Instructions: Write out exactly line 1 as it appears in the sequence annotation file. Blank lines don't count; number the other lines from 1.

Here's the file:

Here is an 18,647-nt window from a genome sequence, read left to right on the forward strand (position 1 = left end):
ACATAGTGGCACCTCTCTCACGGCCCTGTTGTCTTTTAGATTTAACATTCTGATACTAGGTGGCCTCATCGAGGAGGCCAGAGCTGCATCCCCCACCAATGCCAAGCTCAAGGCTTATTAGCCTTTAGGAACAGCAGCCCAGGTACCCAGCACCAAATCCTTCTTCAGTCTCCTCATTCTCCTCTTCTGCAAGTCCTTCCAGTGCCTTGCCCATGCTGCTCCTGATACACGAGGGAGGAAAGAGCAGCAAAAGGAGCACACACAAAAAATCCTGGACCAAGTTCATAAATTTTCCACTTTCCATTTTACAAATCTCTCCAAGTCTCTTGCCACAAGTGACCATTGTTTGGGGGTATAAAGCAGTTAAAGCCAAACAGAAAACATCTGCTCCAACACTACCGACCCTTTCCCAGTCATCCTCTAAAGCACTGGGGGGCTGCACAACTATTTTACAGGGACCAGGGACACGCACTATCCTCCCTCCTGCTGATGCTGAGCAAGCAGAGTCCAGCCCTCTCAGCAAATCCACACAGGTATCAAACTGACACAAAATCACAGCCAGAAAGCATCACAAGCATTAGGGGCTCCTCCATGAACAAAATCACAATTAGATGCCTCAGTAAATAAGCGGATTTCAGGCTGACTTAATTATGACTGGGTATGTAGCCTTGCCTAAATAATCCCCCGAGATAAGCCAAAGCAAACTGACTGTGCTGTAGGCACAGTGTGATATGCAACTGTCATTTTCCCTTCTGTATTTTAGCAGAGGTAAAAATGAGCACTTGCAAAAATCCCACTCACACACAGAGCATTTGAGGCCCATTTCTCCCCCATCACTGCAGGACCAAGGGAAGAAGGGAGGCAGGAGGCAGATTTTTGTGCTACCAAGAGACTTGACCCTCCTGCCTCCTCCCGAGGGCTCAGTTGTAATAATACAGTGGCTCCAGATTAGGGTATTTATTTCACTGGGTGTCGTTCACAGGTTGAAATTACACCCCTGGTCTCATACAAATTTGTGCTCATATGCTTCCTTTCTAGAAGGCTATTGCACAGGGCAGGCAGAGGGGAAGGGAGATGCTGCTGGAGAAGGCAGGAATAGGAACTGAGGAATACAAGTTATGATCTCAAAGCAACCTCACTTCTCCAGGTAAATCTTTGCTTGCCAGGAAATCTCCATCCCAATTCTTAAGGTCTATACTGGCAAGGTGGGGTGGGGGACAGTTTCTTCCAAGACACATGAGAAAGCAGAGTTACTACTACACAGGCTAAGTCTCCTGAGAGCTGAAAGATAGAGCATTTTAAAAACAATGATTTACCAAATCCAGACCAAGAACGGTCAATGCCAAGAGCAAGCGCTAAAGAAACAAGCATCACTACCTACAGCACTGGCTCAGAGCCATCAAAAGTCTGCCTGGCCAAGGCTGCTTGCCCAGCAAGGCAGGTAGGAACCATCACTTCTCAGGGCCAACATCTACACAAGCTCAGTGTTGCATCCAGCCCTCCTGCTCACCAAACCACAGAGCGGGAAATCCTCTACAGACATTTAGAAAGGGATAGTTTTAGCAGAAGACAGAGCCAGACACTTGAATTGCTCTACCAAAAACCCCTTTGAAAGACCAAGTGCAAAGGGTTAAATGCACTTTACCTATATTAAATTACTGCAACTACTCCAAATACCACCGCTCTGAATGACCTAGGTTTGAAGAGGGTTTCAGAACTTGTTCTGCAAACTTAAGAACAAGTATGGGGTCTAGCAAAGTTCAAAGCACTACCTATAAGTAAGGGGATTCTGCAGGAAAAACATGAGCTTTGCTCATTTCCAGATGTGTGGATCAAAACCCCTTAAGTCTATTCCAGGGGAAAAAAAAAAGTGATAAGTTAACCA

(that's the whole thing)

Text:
Here is an 18,647-nt window from a genome sequence, read left to right on the forward strand (position 1 = left end):